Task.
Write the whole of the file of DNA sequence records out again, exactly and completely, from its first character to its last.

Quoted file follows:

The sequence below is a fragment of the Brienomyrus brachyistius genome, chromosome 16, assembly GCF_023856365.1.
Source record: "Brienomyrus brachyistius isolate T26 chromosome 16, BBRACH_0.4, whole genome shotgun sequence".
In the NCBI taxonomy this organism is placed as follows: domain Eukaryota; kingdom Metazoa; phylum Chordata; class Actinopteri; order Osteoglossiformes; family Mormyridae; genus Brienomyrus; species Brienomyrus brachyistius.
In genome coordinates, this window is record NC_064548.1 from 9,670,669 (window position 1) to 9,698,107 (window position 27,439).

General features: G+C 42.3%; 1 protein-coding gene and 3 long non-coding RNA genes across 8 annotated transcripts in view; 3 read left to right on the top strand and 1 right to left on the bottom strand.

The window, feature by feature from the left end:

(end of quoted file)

The sequence below is a fragment of the Brienomyrus brachyistius genome, chromosome 16, assembly GCF_023856365.1.
Source record: "Brienomyrus brachyistius isolate T26 chromosome 16, BBRACH_0.4, whole genome shotgun sequence".
In the NCBI taxonomy this organism is placed as follows: domain Eukaryota; kingdom Metazoa; phylum Chordata; class Actinopteri; order Osteoglossiformes; family Mormyridae; genus Brienomyrus; species Brienomyrus brachyistius.
In genome coordinates, this window is record NC_064548.1 from 9,670,669 (window position 1) to 9,698,107 (window position 27,439).

General features: G+C 42.3%; 1 protein-coding gene and 3 long non-coding RNA genes across 8 annotated transcripts in view; 3 read left to right on the top strand and 1 right to left on the bottom strand.

The window, feature by feature from the left end: